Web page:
Should residents in the two subdivisions where contamination was found be concerned about their well water in the future?

Residents who live in Nordic Acres and Stonefield Subdivisions should continue to follow the advice from IDPH in individual letters about their well tests. If there was contamination in the past, residents should continue to test for it in the future. If a resident’s well showed no contamination in the past, he or she may want to test in the future to make sure that is still the case.

What about residents who have wells farther downgradient (in the direction of groundwater flow)?

Most residences south/southwest of the area of contamination are connected to the Belvidere Public Water Supply (PWS) system, which extends north on Beaver Valley Road, nearly to Squaw Prairie Road. The PWS is not affected by the area contamination. Homeowners with private wells along Beaver Valley Road, just south of Squaw Prairie Road may want to consider testing their wells to insure the contamination does not migrate into their water supplies.

Did the depths of the wells tested show any correlation to the contamination?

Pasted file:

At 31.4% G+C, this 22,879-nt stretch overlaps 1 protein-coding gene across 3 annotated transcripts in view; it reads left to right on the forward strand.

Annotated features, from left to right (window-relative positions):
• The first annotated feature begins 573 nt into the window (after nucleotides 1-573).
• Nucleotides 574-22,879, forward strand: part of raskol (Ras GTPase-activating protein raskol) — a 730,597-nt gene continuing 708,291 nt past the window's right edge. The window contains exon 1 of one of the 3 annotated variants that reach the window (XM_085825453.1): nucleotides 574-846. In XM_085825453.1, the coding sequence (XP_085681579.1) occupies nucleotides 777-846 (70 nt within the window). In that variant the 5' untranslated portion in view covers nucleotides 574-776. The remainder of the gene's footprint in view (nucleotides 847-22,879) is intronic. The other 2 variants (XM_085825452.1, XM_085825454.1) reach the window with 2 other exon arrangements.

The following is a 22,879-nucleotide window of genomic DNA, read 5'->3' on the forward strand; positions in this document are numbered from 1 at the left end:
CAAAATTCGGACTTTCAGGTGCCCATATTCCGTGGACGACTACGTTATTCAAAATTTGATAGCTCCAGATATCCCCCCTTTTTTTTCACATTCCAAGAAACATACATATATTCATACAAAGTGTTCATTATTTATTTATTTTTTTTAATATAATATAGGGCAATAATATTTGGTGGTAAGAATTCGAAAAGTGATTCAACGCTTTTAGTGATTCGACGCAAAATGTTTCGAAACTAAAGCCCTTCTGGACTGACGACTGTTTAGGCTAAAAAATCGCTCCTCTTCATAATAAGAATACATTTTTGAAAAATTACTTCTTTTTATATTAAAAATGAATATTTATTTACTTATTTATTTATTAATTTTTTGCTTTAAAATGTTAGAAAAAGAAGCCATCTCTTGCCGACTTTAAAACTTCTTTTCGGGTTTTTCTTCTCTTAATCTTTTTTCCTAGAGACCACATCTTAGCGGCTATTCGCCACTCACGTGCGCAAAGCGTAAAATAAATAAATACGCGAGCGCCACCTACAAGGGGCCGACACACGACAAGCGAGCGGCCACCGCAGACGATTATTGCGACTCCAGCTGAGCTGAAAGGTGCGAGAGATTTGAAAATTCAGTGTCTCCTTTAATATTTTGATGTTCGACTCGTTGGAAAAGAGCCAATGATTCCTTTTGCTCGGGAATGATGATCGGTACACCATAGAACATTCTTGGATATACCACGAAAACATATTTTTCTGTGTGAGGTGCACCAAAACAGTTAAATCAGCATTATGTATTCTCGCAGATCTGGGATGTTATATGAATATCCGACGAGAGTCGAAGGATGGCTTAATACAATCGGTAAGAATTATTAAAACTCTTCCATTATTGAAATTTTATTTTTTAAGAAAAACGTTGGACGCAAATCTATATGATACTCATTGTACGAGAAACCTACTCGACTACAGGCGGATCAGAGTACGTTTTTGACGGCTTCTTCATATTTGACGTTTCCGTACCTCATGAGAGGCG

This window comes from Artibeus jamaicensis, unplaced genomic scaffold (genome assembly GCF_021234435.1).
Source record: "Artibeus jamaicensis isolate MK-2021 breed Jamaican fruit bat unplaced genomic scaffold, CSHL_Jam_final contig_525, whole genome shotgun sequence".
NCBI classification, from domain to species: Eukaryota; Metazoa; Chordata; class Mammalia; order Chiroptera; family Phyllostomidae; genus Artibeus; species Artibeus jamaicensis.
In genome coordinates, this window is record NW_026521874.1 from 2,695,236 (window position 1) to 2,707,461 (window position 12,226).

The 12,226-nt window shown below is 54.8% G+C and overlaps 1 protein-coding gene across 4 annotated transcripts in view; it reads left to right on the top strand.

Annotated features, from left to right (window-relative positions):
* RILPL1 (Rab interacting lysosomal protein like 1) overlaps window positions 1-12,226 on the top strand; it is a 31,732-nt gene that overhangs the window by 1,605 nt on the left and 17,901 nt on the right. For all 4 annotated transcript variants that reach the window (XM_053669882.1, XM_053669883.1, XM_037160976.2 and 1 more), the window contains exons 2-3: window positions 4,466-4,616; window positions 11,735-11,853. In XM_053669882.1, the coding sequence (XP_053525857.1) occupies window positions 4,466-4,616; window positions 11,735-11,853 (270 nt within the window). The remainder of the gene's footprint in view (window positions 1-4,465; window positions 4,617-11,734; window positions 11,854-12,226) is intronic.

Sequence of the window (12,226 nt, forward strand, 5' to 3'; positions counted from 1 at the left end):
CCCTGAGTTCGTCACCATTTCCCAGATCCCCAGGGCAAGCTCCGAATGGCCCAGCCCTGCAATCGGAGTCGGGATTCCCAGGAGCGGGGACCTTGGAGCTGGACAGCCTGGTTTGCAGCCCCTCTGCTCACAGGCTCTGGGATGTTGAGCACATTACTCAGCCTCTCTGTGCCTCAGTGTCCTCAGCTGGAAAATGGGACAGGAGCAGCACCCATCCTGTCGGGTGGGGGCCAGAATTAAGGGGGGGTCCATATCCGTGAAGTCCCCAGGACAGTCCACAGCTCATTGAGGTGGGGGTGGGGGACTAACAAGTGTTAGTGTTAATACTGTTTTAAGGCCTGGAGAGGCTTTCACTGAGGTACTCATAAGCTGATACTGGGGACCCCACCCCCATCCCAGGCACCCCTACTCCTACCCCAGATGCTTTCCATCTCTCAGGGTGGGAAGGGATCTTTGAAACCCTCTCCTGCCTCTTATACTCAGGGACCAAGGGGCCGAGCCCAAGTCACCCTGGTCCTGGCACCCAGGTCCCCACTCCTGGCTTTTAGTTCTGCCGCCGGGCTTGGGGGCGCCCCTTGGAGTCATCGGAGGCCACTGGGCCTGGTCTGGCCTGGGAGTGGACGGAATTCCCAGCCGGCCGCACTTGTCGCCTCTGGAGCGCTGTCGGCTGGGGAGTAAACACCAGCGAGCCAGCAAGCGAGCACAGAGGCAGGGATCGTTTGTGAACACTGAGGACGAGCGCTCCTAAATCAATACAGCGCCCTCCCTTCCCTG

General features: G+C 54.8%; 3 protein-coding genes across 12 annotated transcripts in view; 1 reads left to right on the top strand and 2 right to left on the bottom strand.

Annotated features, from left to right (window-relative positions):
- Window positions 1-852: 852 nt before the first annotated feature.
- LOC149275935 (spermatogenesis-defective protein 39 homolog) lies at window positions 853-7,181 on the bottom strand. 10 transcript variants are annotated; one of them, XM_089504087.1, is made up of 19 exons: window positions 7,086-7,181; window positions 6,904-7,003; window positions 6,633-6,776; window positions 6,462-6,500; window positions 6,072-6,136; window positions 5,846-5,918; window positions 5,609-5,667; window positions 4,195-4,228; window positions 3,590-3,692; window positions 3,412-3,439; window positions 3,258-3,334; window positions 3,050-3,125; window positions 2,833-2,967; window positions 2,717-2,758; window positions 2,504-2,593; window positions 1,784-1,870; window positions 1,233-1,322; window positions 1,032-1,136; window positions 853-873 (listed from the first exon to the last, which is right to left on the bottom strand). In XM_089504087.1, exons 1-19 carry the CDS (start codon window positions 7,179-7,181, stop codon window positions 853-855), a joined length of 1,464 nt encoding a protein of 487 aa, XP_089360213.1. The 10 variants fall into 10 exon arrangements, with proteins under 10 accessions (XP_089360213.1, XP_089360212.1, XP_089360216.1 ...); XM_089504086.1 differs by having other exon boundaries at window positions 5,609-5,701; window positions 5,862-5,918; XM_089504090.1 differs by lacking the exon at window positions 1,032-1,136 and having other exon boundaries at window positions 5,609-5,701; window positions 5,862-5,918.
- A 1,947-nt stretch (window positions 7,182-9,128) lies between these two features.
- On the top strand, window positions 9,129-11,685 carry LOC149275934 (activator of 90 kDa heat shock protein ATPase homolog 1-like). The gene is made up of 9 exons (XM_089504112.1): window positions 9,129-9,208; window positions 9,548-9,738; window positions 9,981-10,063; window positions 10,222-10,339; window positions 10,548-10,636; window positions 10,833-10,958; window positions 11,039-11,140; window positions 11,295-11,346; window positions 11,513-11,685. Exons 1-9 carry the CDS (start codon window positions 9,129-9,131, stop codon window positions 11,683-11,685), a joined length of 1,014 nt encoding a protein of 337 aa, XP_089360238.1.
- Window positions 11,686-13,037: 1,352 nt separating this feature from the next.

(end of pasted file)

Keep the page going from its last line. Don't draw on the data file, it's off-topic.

Illinois EPA did not find a correlation between depth of the well and contamination. Depths of the wells that were previously tested in the two subdivisions range from 90 to 175 feet deep. Records indicating well and well casing depths were not available for all addresses.

Well logs for the (newer) wells that were recently tested immediately northeast of the subdivisions in question, which did not have any contamination, were mainly in the same 165- to 175-foot deep range as wells previously tested. One was 296 feet deep. Other wells tested in May, along Town Hall Road and Beloit Road ranged from 100 to 135 feet deep, and did not show any contamination.

For more information, you may contact:

Carol L. Fuller
Community Relations Coord.
Illinois EPA
P.O. Box 19276, mail code #5
Springfield, Illinois 62794-9276
(217) 524-8807
Maggie Carson
Communications Manager
Illinois EPA
P.O. Box 19276, mail code #5
Springfield, Illinois 62794-9276
(217) 558-1536